Instead, it has been concocted from the center by communist party bureaucrats who discovered the miracle of an unhinged printing press; who adopted the economic arithmetic of Keynesian GDP accounting under the slogan “if you build it, we will count it”; who created a vast pyramidal apparatus of credit distribution down a cascade of corruption that is pleased to call itself a banking system; and which is now swamped in mindless, debt-fueled speculation and building without any semblance of economic discipline, efficiency or rationality.
That is how a backward economy which was until recently run according to the precepts of Mao’s little red book managed to balloon its total credit outstanding from $1 trillion to $25 trillion in just 14 years after the turn of the century. That is how an orgy of construction resulted in more cement production in China during 2012-2013 than in the USA during the entire 20th century—a time which witnessed the building of the New York subway, the Hoover Dam, the vast expanse of Army Corps of Engineers waterways, the Interstate Highway system, the sprawl of American suburbia and its 13 billion square feet of mall space, among countless others.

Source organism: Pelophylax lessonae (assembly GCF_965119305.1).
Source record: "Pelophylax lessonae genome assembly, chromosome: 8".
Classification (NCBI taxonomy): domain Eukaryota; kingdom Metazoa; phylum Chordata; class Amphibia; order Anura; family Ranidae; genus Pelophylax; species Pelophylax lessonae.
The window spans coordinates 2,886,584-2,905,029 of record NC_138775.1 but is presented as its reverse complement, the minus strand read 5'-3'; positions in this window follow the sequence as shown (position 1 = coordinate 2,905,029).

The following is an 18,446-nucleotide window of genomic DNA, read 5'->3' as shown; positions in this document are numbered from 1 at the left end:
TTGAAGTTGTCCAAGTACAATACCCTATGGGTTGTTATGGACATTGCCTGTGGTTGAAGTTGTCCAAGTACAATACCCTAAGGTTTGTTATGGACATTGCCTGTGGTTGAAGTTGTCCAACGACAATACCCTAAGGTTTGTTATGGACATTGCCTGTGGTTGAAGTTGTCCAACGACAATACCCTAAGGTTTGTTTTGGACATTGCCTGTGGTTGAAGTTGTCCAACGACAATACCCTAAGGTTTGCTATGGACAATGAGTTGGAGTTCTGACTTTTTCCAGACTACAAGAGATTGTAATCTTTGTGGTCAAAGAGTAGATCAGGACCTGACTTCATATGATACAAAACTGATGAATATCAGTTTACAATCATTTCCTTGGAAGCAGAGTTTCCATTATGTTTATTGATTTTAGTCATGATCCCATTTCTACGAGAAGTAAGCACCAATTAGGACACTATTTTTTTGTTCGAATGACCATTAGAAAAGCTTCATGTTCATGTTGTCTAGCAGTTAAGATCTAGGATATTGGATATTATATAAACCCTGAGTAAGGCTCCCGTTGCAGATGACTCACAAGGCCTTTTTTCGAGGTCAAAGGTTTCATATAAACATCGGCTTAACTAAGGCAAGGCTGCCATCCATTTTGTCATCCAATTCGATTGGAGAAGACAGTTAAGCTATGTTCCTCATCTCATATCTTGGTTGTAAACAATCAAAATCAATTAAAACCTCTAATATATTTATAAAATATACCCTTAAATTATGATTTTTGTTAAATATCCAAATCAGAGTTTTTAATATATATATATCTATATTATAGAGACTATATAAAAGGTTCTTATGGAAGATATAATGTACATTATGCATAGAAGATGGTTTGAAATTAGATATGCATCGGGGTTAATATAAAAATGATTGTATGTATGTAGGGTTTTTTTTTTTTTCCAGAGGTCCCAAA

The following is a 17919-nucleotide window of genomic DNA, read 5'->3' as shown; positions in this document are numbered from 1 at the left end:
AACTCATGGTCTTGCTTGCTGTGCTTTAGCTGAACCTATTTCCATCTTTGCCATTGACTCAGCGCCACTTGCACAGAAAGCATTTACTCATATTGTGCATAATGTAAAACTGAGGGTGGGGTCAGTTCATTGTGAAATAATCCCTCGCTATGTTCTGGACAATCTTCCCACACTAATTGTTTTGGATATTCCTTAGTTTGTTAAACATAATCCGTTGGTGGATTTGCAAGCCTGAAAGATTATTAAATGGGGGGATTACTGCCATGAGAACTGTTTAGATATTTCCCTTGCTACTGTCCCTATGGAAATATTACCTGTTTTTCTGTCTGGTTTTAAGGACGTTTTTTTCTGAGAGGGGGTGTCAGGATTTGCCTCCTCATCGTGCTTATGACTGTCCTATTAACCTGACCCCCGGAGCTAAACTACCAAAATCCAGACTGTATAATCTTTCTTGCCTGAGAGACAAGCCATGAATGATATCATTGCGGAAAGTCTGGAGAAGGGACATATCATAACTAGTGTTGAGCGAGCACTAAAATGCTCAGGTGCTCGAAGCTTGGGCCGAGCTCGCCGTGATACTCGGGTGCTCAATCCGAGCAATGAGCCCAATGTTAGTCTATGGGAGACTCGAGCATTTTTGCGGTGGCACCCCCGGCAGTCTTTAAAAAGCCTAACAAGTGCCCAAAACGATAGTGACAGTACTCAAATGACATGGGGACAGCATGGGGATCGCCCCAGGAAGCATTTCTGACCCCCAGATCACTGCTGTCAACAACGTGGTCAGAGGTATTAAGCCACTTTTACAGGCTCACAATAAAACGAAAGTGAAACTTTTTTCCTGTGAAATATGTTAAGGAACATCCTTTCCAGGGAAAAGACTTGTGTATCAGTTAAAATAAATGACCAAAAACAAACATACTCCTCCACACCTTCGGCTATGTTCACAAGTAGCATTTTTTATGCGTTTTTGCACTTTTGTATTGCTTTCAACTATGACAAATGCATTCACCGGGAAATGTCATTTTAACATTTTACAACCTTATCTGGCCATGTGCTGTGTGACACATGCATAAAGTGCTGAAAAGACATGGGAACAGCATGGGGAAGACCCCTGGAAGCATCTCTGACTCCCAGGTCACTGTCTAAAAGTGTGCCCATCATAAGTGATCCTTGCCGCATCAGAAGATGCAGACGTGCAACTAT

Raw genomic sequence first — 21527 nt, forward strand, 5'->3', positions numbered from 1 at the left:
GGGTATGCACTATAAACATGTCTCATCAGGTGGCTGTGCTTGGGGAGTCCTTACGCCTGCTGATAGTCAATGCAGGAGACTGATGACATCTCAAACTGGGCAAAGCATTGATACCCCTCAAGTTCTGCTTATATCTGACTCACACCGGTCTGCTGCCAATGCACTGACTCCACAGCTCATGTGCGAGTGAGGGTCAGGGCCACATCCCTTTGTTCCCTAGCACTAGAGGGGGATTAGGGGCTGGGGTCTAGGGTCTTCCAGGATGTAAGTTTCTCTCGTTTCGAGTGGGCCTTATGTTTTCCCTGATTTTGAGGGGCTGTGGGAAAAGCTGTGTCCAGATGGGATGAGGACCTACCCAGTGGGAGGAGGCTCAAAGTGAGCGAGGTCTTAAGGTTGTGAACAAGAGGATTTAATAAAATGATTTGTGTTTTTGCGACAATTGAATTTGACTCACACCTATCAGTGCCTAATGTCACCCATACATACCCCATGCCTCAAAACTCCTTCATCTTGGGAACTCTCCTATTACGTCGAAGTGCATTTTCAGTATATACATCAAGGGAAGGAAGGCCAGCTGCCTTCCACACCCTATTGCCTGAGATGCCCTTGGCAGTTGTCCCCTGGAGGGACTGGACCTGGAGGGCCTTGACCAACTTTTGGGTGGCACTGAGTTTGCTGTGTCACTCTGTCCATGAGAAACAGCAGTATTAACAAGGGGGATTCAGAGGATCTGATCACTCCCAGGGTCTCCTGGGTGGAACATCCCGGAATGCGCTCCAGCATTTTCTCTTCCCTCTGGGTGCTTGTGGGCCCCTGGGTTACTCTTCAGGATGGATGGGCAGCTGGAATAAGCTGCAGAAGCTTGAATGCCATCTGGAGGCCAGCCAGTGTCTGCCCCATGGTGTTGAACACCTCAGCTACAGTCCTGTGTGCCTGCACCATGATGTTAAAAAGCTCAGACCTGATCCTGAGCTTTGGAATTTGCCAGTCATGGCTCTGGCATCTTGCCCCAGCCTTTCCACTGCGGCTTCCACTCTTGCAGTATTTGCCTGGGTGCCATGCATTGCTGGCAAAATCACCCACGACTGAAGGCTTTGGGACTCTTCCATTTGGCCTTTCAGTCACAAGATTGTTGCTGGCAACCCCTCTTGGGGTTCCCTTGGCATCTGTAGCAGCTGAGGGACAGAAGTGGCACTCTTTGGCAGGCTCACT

It is also how China ended up with upwards of 70 million empty apartments, thousands of miles of bridges and roads that are virtually unused, notorious and proliferating ghost cities, and thousands of miles of hastily built high-speed railways that are unsafe and mired in corruption. It is also the well-spring of a precarious system of local government finance that is based on little more than monumental speculation and inflation of the price of the lands which were seized by the state 65 years ago. And the list goes on and on.